The back part of the tongue is raised towards the soft pal ate forming the secondary focus.

The sides of the tongue are raised and the air goes along the central part of the tongue.

The vocal cords vibrate.

Recommendations.

1. Keep the lips well rounded and even slightly protruded forming a round narrowing for the air stream.

2. Push the air through the mouth.

The Turkish alphabet has no Q, W or X. Instead, these are transliterated into Turkish as K, V, and KS, respectively.

[c]is a fortis, voiceless, alveolar fricative, as in cagdas modern, contemporary, cal?smak to work. This letter is added in the Turkish alphabet and that is why does not exist in English.

Summary

It has been hypothesized that sounds which are less perceptible are more likely to be altered than more salient sounds, the rationale being that the loss of information resulting from a change in a sound which is difficult to perceive is not as great as the loss resulting from a change in a more salient sound.

There are 24 consonants in the English language. The Turkish language has 20 consonant phonemes. There are 13 consonants that are the same in both languages. Among them are [b], [c], [d], [f], [k], [l], [m], [n], [p], [r], [t], [v] and [z].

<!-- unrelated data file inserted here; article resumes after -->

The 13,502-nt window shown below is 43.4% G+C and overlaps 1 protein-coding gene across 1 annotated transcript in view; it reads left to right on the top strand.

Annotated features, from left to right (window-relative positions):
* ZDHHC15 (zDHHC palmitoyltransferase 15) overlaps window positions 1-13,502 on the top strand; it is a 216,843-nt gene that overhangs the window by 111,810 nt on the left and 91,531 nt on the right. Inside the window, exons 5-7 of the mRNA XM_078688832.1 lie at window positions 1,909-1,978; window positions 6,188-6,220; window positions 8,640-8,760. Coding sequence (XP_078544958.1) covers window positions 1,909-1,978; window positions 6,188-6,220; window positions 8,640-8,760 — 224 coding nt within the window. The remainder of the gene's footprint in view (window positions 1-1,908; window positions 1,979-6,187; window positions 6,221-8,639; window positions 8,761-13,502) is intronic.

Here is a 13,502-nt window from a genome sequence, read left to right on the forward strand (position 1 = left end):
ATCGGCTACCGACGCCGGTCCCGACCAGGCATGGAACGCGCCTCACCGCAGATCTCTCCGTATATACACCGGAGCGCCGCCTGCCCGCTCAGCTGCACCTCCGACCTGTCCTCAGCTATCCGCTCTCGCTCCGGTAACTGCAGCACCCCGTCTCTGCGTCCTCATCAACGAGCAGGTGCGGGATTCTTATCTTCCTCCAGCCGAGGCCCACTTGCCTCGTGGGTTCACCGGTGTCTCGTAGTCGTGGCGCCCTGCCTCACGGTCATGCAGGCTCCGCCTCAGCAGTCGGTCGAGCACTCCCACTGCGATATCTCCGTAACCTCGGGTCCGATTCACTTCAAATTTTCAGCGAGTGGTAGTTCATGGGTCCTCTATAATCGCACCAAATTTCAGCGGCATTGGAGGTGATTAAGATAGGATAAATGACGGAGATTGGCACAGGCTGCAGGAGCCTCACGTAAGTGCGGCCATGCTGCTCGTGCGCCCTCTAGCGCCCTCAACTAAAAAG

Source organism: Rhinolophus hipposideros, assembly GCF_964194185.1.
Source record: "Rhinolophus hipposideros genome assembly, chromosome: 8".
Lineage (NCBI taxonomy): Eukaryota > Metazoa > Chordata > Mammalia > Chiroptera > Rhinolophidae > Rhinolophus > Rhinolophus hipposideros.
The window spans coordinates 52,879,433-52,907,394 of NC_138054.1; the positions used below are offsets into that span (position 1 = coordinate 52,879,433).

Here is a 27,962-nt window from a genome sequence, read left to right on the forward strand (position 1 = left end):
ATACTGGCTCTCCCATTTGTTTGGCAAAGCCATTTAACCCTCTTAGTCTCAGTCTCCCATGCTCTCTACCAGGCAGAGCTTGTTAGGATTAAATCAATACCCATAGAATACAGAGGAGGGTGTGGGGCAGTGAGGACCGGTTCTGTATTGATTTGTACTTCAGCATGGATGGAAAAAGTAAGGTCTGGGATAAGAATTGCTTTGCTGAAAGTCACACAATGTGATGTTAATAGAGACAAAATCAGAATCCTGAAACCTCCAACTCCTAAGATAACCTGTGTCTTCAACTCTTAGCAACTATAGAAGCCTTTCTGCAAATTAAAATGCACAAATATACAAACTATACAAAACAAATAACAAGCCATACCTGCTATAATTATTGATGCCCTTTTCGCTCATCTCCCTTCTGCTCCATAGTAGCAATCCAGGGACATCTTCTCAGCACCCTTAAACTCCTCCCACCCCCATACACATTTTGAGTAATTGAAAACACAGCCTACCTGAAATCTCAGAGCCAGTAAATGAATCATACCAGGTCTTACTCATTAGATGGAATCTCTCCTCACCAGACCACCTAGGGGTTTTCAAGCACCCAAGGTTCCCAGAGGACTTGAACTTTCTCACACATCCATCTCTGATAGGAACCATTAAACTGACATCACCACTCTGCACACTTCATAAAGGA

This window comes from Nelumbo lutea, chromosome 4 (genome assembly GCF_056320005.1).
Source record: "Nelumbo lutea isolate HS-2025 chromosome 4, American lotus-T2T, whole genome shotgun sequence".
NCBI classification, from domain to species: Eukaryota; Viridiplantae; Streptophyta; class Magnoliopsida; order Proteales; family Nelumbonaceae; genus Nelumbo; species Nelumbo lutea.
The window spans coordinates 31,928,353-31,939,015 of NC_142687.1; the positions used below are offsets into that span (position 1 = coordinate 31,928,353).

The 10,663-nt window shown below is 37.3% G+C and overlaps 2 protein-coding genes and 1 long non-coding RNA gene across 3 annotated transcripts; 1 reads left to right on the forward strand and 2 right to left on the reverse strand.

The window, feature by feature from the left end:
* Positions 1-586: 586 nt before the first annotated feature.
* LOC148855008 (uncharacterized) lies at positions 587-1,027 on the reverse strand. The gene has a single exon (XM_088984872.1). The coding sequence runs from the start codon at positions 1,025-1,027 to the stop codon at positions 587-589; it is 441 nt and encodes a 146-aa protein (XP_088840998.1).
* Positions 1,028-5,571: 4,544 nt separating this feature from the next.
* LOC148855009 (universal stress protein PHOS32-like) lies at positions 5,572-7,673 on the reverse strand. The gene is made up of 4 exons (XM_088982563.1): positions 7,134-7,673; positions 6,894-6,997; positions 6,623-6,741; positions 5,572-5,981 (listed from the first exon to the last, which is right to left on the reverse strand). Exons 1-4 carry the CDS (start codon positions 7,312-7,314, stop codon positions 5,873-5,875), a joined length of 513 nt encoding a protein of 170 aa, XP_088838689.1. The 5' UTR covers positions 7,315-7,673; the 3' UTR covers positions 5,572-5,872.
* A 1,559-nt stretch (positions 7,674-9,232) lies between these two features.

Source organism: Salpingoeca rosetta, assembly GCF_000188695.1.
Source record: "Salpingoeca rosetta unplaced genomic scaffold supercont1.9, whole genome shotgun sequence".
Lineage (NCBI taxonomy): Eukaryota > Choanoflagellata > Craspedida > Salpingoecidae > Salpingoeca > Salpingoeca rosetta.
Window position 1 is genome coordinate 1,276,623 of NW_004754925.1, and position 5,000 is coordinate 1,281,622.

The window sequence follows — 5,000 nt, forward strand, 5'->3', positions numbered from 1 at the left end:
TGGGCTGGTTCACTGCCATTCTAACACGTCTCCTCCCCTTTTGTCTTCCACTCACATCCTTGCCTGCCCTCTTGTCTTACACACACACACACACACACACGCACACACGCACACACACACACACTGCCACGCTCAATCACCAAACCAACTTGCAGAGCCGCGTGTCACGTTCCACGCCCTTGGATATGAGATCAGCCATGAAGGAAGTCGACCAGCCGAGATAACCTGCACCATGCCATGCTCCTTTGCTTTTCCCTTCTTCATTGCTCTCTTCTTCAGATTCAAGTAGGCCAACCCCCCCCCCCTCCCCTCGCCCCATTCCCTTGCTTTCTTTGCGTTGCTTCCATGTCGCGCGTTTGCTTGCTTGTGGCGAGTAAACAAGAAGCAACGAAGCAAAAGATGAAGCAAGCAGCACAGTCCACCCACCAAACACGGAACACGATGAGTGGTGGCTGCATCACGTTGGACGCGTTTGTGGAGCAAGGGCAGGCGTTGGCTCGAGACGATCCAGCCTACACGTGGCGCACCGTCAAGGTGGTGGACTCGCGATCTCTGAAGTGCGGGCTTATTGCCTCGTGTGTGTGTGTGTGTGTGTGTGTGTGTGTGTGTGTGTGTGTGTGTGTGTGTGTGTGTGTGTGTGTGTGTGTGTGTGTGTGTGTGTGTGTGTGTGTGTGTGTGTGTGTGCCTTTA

There are 3 consonants which do not exist in the Turkish language. They are [q], [w] and [x]. Instead, these are transliterated into Turkish as [k] [v], and [ks], respectively.

Also there 3 consonants which are added in the Turkish alphabet. They are [c], [g], [s].

Conclusion

Having analyzed the consonant sounds and having found some similarities and differences between consonant sounds of English and Turkish language we can come to the following conclusions:

1) [p, b] are forelingual, bilabial, apical alveolar stops [t, d], backlingual, velar [k, g] produced with the back part of the tongue against the soft palate.

[p, t, k] are strong or fortis as they are pronounced with more muscular energy and a stronger breath effort than [b, d, g] which are weak or lenis.

[p, b] are occlusive, plosive, bilabial; [p] is strong and voiceless, [b] is weak and voiced, in final position it is partly devoiced.